Life on The Book-Signing Tour, Minor League

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For the sixth straight weekend, I’ll be on the road peddling books. On Friday night starting at 7 p.m., I’ll join two other authors at Austin’s Book People, my all-time favorite bookstore. If you’re in the neighborhood, come on by and keep me company. In case you have missed previous shameless attempts at self-promotion, the latest offering is titled, Yours Faithfully, J.A.: The Life and Writings of H.B. Fox, the Circleville Philosopher. It is a biography of one of the funniest writers I have come across. Researching and writing it has been a labor of love. If you can’t make it to Book People, it is available here: https://tinyurl.com/ybnpm9ho, or from Amazon. Either way, you get a signed copy, though admittedly my signature is worth considerably more on a check.

Book signings are chancy affairs, especially when one is toiling in the minor leagues, as I do when it comes to book publishing. On this latest foray, I have had signings where I was pleasantly busy signing books and pocketing $20 a copy. At others, I sit and watch the clock, smiling pleasantly at the folks perusing the shelves and ignoring me perched on a stool in front of a card table. I know a few authors who actually make a living selling books, and they describe similar humbling experiences. That makes me feel a bit less inadequate when four hours have passed and I have sold one book — to a college buddy.

The subject of my biography, H.B. Fox, wrote three novels and went on book tours for at least the first two. Henry, as his friends called him — and I consider myself his posthumous friend — despised these events. When his first novel, The 2000-Mile Turtle, was published, the Circleville Store, which served as his column-idea laboratory, stocked copies. Fox made the one-mile trek to the store at 9 a.m. and 3 p.m. every day to drink a Coke and listen to folks talk, to gather material. Not long after his book came out, a fellow came up and bragged that he had bought the first copy from the Circleville Store.

“So, what did you think?” Henry asked.

“Oh, I haven’t read it,” the fellow replied.

Such is the humbling life of an author off the best-seller circuit. For the record, one can buy copies of my book about Fox in the Circleville Store, along with a fine hamburger and cold beer. I have learned that sales rise at my book signings when there is beer involved. Down in Houston, at City Acre Brewing Company — owned by my daughter and son-in-law — a book bought you a beer as part of the purchase price, a gambit that worked pretty well. In fact, it worked so well I emulated it at Texas Beer Company in Taylor, which is the closest real town to Circleville. Thanks to great publicity provided by my buddy Richard Stone at the Taylor Press, a nice crowd showed up to buy books and have a beer on my tab.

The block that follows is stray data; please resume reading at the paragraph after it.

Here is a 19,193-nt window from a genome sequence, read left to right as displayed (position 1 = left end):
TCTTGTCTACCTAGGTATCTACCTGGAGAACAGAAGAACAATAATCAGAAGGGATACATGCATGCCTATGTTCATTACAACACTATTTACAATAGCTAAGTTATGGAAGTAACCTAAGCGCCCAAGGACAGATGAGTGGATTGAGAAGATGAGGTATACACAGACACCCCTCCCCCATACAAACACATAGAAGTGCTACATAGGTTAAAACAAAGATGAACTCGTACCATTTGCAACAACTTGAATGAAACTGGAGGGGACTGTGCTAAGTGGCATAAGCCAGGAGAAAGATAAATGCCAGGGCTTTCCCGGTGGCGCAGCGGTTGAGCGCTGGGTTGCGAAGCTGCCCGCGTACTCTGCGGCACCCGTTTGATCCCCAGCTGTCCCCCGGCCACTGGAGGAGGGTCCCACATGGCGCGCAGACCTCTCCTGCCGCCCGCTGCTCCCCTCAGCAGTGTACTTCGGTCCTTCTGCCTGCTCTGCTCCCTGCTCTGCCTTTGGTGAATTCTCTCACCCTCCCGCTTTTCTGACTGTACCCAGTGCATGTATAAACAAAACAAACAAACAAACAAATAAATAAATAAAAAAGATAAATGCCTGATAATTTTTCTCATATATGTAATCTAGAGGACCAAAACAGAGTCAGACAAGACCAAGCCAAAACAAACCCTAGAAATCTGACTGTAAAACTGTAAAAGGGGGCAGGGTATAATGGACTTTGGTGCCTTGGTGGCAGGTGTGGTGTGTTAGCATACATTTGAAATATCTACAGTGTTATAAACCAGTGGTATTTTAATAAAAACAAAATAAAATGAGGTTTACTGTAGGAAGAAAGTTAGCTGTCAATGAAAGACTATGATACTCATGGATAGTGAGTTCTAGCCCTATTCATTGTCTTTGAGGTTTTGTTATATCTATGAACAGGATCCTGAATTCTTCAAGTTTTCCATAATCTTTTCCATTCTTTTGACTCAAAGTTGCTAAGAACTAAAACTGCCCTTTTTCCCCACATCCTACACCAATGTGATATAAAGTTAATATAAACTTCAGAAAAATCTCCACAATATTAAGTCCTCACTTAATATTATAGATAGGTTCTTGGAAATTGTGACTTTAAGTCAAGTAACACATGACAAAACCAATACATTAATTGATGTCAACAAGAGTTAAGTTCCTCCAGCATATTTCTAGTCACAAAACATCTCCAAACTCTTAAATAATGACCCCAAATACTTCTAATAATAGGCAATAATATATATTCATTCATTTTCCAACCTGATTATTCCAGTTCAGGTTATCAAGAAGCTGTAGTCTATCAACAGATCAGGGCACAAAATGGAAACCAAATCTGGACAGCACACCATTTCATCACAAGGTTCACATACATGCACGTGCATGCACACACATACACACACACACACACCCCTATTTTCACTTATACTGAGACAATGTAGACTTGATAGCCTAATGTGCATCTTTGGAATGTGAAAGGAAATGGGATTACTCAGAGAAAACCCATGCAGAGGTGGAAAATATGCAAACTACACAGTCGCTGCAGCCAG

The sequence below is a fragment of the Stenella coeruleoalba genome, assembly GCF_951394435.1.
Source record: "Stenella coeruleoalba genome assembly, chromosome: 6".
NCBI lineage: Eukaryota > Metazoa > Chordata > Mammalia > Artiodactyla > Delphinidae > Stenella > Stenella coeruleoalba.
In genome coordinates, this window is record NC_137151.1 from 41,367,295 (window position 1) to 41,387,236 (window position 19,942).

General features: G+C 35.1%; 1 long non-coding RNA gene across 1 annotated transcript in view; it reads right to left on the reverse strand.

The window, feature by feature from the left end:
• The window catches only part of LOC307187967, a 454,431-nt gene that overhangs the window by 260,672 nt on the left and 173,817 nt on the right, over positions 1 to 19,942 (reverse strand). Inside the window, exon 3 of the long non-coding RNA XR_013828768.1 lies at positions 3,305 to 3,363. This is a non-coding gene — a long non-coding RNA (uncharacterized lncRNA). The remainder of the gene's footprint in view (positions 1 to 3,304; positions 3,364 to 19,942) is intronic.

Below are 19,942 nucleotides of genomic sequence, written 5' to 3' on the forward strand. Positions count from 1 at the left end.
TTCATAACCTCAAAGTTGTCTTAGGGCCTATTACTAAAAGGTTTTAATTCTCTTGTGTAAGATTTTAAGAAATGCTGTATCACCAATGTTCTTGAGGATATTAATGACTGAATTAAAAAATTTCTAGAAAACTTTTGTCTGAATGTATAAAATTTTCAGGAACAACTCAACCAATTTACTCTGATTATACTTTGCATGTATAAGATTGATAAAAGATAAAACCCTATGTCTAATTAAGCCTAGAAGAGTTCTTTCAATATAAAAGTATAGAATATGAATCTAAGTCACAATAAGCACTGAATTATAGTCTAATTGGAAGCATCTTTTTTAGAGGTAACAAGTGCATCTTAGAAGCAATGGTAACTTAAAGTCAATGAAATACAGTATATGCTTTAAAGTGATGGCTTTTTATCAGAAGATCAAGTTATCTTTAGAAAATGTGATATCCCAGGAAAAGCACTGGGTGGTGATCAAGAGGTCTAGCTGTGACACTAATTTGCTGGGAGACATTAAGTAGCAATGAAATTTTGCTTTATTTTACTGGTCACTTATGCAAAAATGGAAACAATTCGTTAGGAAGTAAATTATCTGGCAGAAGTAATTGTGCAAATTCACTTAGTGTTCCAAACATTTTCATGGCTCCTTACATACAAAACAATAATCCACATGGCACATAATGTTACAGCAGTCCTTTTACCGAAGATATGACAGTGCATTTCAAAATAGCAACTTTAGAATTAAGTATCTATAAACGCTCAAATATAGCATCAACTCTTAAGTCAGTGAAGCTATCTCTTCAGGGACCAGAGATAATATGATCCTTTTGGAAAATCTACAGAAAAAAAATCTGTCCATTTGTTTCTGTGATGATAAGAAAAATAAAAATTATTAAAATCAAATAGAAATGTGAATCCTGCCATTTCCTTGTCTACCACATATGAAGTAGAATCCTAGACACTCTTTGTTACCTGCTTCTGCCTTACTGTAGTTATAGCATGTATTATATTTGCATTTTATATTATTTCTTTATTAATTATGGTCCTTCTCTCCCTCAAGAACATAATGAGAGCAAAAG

Occasional beerless book signings have not fared as well. One of my first was outdoors at a festival. About a dozen area authors joined other vendors selling windchimes and canned jellies while cloggers performed on the plaza. It was unseasonably cold for April, with winds gusting to 30 mph. Most vendors had pop-up tents that kept imitating Mary Poppins’s umbrella when a strong gust came through, folks desperately hanging on to each corner.

I had no tent but had to grab some wrenches out of my car to anchor down the books on the coffee table. Daughter Abbie brought me a thick hoodie to keep me from freezing. Nary a book was sold from my table, and few from anybody else’s as well. The face painter did a brisk business decorating the countenances of ankle biters, but that was about it. It happens.

Still, I plug away. I meet a lot of interesting people, particularly the proprietors of these independent bookstores and businesses that are willing to provide shelf space and host book signings: Book People, The Bookstore in Kilgore, Barron’s in Longview, The Bosslight in Nacogdoches. And yes, the Circleville Store. I plan to stop by Saturday, check on the books and maybe grab a burger and a beer. There are worse ways to spend a weekend.

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